Newswise — Edison, NJ – May 4, 2021 – A new treatment protocol that standardizes medical care for patients with acute stroke using an innovative clot-dissolving drug, has been reported by the stroke team at Hackensack Meridian JFK University Medical Center’s Stroke and Neurovascular Center at the Neuroscience Institute. It is the topic of a just-published, peer-reviewed article in Neurology Clinical Practice, a journal of the American Academy of Neurology. Acute ischemic stroke is sudden loss of blood flow to an area of the brain with resulting loss of neurologic function. It is caused by a blood clot that obstructs a blood vessel supplying a specific area of the brain.
“Early Experience with Tenecteplase at a Comprehensive Stroke Center” 1explores how the intravenous prescription medication tenecteplase (TNKase®), a tissue Plasminogen Activator (tPA) that dissolves blood clots, can be used to treat certain patients with acute ischemic stroke. This new agent is a form of tPA and an improvement of existing clot busting medication, alteplase.
“We constantly strive to offer new treatment options for our stroke patients based on the latest clinical practice guidelines, so that they may have shorter recovery times and better health outcomes,” said the article’s lead author, Spozhmy Panezai, M.D., vascular neurologist at JFK University Medical Center’s Neuroscience Institute and associate professor at Hackensack Meridian Health School of Medicine. “Because the medication tenecteplase has been studied and recommended as an alternative clot-dissolving agent in acute stroke, our team wanted to write a review of the clinical trials and guidelines and provide our clinical decision process for the drug’s use, to share with other clinicians and institutions.”
After review of the 2019 American Stroke Association’s updated treatment guidelines, the JFK University Medical Center’s Stroke and Neurovascular team created a standardized care plan, or clinical pathway, in which tenecteplase could be offered to select patients who came to the hospital with acute ischemic stroke. This pathway was created with the joint efforts of the stroke and neurovascular team of physicians and advanced practice nurses, clinical pharmacy specialists, emergency medicine and nursing staff.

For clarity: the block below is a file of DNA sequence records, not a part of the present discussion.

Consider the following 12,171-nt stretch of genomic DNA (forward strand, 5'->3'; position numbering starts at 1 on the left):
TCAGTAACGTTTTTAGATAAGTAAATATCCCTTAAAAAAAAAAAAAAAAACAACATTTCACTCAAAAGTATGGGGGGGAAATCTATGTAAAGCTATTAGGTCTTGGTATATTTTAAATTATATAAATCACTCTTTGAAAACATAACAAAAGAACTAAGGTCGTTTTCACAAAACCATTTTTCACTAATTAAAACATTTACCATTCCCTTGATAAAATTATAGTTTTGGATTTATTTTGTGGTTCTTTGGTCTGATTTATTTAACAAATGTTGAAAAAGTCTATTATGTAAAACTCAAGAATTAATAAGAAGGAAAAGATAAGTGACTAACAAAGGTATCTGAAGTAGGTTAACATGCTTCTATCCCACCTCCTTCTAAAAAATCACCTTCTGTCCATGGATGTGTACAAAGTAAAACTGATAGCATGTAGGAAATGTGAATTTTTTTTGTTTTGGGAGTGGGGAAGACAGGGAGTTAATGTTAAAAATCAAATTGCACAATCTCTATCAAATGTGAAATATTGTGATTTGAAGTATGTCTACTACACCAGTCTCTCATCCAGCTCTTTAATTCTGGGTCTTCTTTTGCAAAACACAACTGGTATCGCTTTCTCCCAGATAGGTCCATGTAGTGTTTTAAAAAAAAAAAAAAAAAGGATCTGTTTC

“Our multidisciplinary stroke committee determined that, based on the published clinical data and current American Stroke Association treatment guidelines, and reviews by other authorities in the field, tenecteplase in patients with and without large vessel blockages, within 4.5 hours, showed a trend toward increased early neurological improvement and lower risk of brain hemorrhage when compared to alteplase, an FDA-approved treatment for stroke.” said Dr. Panezai.
Tenecteplase as a Treatment Option
Tenecteplase is FDA-approved to treat blood clots in heart attacks, and several Phase 2 clinical studies of tenecteplase in patients with acute stroke have been conducted, showing some advantages over alteplase, the standard of care to treat clots in stroke patients. These potential benefits include better restoration of blood to the brain and clinical improvement with no significant between-group differences in bleeding inside the brain or other serious adverse events. One study that compared tenecteplase to alteplase in patients who came to the hospital within 4.5 hours of experiencing stroke, and who were eligible to undergo a minimally invasive procedure to remove their blood clots, found that tenecteplace was superior to alteplase.2 Additionally, the latest update to the American Stroke Association (ASA) guidelines on Emergency Management of Acute Ischemic Stroke and TIA includes recommendations on the use of tenecteplase as an alternative to alteplase.3
A Case Report